Where does fat go?

“Matter cannot be created or destroyed only changed” this phrase definitely applies here. This question of “where does fat go?” has been known for centuries yet many people are still unaware of the correct answer, so where does our body fat actually go when we lose weight? Many people seem to think we “burn” the fat off or that it is released as “sweat” or in our urine or excrement. Respiration is the process of breaking down glucose or respiratory substrates (e.g. lipids or proteins) into inorganic, smaller, substances such as carbon dioxide and water, this process produces ATP which is used to release energy during hydrolysis. If we apply this question to the simple respiration equation we can see that carbon dioxide is a main product of this biological process. Fat stores are not released as excrement; food is released, some food is not stored on your body as ‘visible fat’ as most of the “food” is metabolized or released as excrement. The ‘visible fat’ is within you, it does not pass through the intestines and is not released as excrement. The fat that is ‘visible’ is the fat that is not metabolized during the day and so is stored on our body, most of this fat when we lose weight is metabolized into carbon dioxide and some is also released in bodily fluids.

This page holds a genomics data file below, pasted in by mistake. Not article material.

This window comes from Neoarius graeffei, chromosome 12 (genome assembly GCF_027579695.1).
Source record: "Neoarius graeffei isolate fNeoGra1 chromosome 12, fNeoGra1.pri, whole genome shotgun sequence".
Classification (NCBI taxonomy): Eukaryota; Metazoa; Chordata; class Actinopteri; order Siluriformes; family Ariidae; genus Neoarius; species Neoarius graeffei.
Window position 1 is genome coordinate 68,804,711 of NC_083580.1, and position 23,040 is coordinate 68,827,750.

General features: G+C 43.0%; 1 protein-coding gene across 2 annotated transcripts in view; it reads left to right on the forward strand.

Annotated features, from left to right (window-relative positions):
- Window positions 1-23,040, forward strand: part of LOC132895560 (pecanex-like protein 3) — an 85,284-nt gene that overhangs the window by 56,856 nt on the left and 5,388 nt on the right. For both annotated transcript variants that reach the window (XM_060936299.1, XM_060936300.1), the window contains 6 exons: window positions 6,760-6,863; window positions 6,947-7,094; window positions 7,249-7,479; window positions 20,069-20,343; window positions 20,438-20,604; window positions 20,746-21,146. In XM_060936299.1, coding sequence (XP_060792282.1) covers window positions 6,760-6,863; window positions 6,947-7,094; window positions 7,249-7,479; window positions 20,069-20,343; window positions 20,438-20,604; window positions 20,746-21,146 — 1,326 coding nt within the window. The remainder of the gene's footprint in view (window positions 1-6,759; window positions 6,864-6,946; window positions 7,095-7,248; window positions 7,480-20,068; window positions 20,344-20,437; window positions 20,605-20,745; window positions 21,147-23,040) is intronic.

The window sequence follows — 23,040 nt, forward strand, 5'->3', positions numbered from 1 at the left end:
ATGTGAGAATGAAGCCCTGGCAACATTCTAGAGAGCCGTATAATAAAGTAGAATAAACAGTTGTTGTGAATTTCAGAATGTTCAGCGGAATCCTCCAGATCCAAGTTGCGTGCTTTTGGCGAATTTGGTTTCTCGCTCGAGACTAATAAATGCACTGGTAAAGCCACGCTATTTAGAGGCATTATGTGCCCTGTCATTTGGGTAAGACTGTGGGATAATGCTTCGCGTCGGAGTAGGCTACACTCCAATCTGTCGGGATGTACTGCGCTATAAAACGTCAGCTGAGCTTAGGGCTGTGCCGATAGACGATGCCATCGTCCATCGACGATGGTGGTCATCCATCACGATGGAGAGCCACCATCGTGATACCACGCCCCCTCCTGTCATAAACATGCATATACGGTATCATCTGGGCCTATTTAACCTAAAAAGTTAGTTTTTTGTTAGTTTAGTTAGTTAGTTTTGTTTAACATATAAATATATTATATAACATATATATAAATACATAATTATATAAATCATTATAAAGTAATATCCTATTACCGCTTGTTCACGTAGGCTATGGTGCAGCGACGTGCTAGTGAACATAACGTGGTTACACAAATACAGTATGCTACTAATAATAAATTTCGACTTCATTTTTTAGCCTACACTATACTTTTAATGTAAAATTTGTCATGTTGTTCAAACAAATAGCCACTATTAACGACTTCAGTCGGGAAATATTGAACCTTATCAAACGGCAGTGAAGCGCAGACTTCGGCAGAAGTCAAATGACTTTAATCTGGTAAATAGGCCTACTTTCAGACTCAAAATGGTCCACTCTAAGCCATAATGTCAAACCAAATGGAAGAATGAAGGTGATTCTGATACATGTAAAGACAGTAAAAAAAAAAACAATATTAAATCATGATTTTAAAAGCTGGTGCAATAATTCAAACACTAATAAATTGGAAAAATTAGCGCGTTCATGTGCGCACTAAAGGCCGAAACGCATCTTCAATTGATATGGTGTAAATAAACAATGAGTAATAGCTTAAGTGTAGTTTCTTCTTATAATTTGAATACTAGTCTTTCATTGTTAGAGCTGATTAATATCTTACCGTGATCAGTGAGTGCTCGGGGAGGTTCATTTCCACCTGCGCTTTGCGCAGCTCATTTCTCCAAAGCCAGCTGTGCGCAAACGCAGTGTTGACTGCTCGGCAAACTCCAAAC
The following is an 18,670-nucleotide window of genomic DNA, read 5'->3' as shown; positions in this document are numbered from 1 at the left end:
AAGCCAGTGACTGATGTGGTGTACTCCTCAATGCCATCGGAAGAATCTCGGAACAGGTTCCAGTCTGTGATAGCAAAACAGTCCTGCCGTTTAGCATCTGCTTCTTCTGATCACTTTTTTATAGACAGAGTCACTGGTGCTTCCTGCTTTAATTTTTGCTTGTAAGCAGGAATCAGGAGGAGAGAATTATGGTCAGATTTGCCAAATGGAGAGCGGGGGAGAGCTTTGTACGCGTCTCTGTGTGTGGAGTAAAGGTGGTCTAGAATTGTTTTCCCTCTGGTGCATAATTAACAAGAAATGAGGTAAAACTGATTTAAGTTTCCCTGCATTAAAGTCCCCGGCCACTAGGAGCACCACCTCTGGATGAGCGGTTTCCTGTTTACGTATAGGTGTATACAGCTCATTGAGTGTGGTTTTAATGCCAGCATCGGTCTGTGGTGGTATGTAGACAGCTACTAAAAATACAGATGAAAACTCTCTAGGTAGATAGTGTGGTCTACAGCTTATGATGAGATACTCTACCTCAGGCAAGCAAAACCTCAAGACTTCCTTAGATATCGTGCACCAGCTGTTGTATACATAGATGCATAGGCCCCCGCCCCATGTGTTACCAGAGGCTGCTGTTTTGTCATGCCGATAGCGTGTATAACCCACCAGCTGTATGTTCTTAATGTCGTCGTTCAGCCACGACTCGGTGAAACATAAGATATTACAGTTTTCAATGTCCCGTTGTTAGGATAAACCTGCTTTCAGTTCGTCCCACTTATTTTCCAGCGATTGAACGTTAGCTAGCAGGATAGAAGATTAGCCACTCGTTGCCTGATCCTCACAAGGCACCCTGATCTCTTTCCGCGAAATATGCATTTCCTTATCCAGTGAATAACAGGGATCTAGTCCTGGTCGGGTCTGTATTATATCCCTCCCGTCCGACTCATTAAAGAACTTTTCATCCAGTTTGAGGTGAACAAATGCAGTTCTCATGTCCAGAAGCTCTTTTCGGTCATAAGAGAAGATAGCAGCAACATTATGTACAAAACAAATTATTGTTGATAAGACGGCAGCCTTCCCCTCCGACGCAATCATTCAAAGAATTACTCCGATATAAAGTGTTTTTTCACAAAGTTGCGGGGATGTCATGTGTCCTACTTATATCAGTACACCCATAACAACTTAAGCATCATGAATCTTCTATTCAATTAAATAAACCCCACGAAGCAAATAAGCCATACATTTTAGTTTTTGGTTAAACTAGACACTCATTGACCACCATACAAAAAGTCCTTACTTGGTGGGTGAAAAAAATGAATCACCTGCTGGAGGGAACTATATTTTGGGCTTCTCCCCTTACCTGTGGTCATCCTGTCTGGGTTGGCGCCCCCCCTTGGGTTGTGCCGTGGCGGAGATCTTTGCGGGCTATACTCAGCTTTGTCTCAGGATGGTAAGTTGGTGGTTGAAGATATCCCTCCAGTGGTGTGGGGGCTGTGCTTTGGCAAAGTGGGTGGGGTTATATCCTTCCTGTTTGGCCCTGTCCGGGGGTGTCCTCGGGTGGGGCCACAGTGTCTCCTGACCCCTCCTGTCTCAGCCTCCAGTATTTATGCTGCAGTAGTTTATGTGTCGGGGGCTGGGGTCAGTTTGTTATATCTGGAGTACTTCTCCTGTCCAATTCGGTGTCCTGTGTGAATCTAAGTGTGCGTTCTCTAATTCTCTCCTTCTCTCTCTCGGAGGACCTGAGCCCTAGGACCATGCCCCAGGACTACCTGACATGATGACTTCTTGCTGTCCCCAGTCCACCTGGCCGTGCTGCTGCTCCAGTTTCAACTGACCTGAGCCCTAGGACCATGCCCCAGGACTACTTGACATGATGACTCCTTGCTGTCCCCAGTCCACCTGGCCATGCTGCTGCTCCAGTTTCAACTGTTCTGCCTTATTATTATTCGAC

Around 84% of our fat stored in adipose cells is released in the form of carbon dioxide and around 16% is released as water. A human fat molecule contains 6 molecules of oxygen, these are exchanged between water and carbon dioxide molecules; around 4 of these oxygen atoms are released when combined with carbon as carbon dioxide. This means 10kg of fat would be released as 8.4kg of carbon dioxide. Many people are puzzled about this question as carbon dioxide is not visible and only turns solid at -78 degrees it can be hard to believe that the fat we stored is mainly released as colourless gas. Concisely, we breathe out our fat when we lose weight.

For further reference: ‘The mathematics of weight loss: Ruben Meerman at TEDxQUT’

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Megan Bennett

A-Level student currently studying Biology, Chemistry and Psychology. Hoping to work within the biochemical industry as a research scientist.

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